NASA’s Marshall Space Flight Center (MSFC), located in Huntsville, Alabama, has pioneered space exploration and rocket advancements since it was established in 1960. Serving as one of the space agency’s largest centers, MSFC was responsible for various components of crucial missions, such as developing the Saturn launch vehicles for the Apollo moon program and leading the development of Space Shuttle propulsion elements and its external tank.
Currently, Marshall is pursuing another potentially groundbreaking technology for spaceflight: additive manufacturing, otherwise known as 3D printing. The center’s exploration into 3D printing began in June 2011 when a team of MSFC engineers conducted the first hot fire test of a 3D printed part – a hot gas duct for the gas generator of the J-2X rocket engine.
“That was the first time we were able to test a 3D printed part in a hot fire environment,” explains Nick Case, Marshall’s engine analysis team lead. “You can do analysis, material testing, and an individual component test, but it’s very hard to replicate the true environment of a hot fire rocket engine test.”
After successfully testing the duct, the Marshall engineers moved on from the J-2X rocket engine to developing a smaller engine more compatible with the build box of available 3D printers. They designed a 35,000-pound liquid hydrogen and liquid oxygen upper stage engine. However, the engineers wanted to apply as much 3D printing to the project as possible to prove the technology could be a whole-system solution – not just for piece parts.
Since the second project began about three years ago, the team has designed, developed, and tested a 3D printed fuel turbopump that spins at 91,000 revolutions per minute (rpm), while producing 2,000 horsepower (hp). Additionally, they’ve designed, printed, and tested a main injector, control valves, speed lines, tubing, and piping.
“We’ve 3D printed and tested just about every piece of the rocket engine that we’ve designed,” says Case. “And we’ve been very successful in our approach.”
Finding the Right Vendors
When Marshall first started 3D printing rocket engine parts, there were only a few vendors in the country that had the necessary equipment and know-how to produce quality components.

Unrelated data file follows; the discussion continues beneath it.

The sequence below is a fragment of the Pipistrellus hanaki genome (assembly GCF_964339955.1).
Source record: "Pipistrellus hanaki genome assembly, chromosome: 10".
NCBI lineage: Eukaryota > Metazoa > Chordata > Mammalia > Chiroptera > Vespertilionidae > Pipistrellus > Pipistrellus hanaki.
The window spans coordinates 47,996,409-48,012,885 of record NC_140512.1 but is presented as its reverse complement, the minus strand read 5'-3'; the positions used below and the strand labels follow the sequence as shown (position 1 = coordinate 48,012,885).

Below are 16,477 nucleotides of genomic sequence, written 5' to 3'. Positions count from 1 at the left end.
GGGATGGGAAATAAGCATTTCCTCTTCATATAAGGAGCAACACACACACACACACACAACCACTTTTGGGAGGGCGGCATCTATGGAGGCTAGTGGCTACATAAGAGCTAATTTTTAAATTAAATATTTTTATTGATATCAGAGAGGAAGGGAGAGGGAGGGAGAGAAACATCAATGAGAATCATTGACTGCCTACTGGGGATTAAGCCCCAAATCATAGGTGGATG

“In the early phases of our projects, we just sent parts out to multiple companies,” explains Case. “Some only had one printer, while others were more established and had multiple printers and engineering resources. We tried to use this shotgun approach to see which vendors could do certain things best.”
Since 2011, MSFC has developed a growing industry base that it can tap to build 3D printed rocket engine parts in the future. One such vendor, Stratasys Direct Manufacturing (SDM), used an additive manufacturing technology known as direct metal laser sintering (DMLS) to help build a rocket injector 15 times faster than traditional manufacturing.
The part was manufactured in about 300 hours using Inconel 625 in an EOS M280 machine with proprietary build parameters. SDM helped dramatically consolidate the traditionally manufactured 163-component part into a two-piece unit using 3D printing. This ability to create highly complex parts is what makes it so attractive to the aerospace industry.
Traditional manufacturing requires holes drilled into each element of the injector inlet. Then, a fitting is machined with unique flow features and welded to the first element. The process requires multiple pieces to be welded, machined, cast, and otherwise bonded together to build the injector.
Conversely, the DMLS-built injectors allowed the intricate, unique swirl pattern to be built directly into the inlet of the injector in one print. The 3D printed injectors successfully passed hot fire, static, and strenuous mechanical property tests – each of which are critical stages in the validation process.
Typically, Marshall uses powder bed metal fusion (e.g. DMLS, electron beam melting, and selective heat sintering) for all its 3D printing, but the center prints with direct powder injection too. The latter form of manufacturing injects metal powder into a laser beam as the part is fabricated.